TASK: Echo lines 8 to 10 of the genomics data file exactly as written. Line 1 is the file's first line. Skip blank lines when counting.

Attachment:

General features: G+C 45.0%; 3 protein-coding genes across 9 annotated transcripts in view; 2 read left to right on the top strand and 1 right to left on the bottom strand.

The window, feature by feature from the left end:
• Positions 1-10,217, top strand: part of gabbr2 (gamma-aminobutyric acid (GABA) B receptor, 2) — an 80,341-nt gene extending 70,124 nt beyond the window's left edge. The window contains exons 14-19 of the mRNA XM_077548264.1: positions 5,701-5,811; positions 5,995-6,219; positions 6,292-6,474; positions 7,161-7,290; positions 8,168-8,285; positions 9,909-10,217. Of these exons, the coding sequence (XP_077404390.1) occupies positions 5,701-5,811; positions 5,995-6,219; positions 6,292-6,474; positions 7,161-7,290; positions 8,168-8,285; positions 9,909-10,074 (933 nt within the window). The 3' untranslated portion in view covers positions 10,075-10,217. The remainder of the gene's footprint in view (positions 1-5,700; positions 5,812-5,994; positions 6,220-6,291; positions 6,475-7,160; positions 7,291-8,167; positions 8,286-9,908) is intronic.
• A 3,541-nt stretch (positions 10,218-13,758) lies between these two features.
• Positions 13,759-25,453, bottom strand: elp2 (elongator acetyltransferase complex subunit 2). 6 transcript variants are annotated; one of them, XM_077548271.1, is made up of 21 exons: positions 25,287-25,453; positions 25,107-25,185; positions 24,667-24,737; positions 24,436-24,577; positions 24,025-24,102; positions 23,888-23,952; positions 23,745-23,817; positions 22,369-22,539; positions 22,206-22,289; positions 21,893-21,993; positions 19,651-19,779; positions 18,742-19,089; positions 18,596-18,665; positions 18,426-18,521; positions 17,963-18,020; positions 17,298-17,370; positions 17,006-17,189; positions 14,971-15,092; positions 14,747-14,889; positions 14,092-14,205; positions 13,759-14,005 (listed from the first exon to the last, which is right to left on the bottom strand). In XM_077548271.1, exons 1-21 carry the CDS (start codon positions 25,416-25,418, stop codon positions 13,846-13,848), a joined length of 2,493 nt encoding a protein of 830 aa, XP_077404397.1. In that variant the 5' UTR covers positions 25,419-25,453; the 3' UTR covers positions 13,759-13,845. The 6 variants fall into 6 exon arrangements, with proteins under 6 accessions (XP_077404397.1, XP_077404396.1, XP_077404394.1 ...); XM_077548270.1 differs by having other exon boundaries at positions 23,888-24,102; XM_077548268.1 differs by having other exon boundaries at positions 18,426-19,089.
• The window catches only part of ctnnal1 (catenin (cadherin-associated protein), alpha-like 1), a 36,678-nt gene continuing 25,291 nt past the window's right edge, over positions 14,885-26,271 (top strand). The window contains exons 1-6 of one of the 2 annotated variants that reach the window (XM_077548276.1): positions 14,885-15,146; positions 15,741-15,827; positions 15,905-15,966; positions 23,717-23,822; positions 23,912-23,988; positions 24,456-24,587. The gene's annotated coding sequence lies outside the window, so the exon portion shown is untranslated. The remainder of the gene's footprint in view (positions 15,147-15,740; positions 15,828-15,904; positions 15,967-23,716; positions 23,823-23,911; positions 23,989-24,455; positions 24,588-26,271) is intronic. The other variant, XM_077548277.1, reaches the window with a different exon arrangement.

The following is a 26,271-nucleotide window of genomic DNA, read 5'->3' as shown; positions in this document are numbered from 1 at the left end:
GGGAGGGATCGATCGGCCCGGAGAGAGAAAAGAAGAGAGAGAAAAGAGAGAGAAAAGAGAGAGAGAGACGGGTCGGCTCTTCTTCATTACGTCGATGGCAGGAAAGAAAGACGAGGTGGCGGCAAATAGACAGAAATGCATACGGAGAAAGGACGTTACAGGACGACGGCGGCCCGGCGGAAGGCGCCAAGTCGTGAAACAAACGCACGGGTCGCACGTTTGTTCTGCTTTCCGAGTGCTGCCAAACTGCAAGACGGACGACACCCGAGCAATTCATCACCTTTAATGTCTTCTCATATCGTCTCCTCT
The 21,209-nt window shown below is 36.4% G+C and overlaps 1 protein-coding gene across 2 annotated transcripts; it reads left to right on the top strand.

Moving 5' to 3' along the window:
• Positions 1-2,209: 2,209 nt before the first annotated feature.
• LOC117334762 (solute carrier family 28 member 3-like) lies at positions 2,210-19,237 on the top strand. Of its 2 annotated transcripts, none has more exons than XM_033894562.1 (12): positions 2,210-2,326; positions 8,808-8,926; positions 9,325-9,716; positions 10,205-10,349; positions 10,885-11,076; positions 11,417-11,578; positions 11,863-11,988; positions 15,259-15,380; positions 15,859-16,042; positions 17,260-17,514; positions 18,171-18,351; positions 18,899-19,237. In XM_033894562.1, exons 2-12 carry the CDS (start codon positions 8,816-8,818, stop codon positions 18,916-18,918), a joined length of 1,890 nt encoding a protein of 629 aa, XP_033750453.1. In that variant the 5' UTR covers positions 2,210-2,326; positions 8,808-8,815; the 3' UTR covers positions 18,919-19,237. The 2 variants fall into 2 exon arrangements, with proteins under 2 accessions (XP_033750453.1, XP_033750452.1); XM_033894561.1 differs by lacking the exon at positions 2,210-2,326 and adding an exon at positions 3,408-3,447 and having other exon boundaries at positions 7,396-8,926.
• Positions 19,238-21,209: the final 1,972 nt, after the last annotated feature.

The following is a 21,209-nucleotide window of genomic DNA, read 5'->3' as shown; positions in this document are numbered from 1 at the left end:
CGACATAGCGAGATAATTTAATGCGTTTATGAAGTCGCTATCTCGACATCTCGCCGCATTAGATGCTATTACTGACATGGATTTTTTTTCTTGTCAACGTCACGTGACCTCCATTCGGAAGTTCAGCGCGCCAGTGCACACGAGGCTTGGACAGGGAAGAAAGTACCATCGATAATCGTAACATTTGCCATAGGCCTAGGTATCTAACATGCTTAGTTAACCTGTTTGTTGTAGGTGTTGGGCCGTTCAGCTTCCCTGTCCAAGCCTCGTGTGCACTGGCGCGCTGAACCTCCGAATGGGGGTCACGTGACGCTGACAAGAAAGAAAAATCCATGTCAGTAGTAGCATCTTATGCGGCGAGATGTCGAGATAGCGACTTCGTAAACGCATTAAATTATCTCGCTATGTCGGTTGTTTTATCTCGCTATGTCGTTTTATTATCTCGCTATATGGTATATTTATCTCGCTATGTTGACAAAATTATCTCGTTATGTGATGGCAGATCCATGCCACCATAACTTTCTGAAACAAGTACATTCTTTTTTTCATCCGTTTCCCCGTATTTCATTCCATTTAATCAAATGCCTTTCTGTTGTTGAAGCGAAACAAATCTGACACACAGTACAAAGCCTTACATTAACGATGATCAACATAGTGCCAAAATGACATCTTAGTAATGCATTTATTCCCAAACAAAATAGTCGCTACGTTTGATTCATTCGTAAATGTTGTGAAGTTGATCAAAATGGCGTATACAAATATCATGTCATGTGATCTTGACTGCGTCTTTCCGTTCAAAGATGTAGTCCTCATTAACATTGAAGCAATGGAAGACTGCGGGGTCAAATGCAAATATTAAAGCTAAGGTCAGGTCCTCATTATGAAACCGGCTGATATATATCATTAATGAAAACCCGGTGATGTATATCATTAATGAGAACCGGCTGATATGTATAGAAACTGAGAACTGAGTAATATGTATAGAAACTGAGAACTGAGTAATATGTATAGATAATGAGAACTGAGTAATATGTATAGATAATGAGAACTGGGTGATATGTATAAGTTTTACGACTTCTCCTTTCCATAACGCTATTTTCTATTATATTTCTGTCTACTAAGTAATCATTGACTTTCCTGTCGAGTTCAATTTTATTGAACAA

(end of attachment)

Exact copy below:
GGGAGGGATCGATCGGCCCGGAGAGAGAAAAGAAGAGAGAGAAAAGAGAGAGAAAAGAGAGAGAGAGACGGGTCGGCTCTTCTTCATTACGTCGATGGCAGGAAAGAAAGACGAGGTGGCGGCAAATAGACAGAAATGCATACGGAGAAAGGACGTTACAGGACGACGGCGGCCCGGCGGAAGGCGCCAAGTCGTGAAACAAACGCACGGGTCGCACGTTTGTTCTGCTTTCCGAGTGCTGCCAAACTGCAAGACGGACGACACCCGAGCAATTCATCACCTTTAATGTCTTCTCATATCGTCTCCTCT
The 21,209-nt window shown below is 36.4% G+C and overlaps 1 protein-coding gene across 2 annotated transcripts; it reads left to right on the top strand.

Moving 5' to 3' along the window: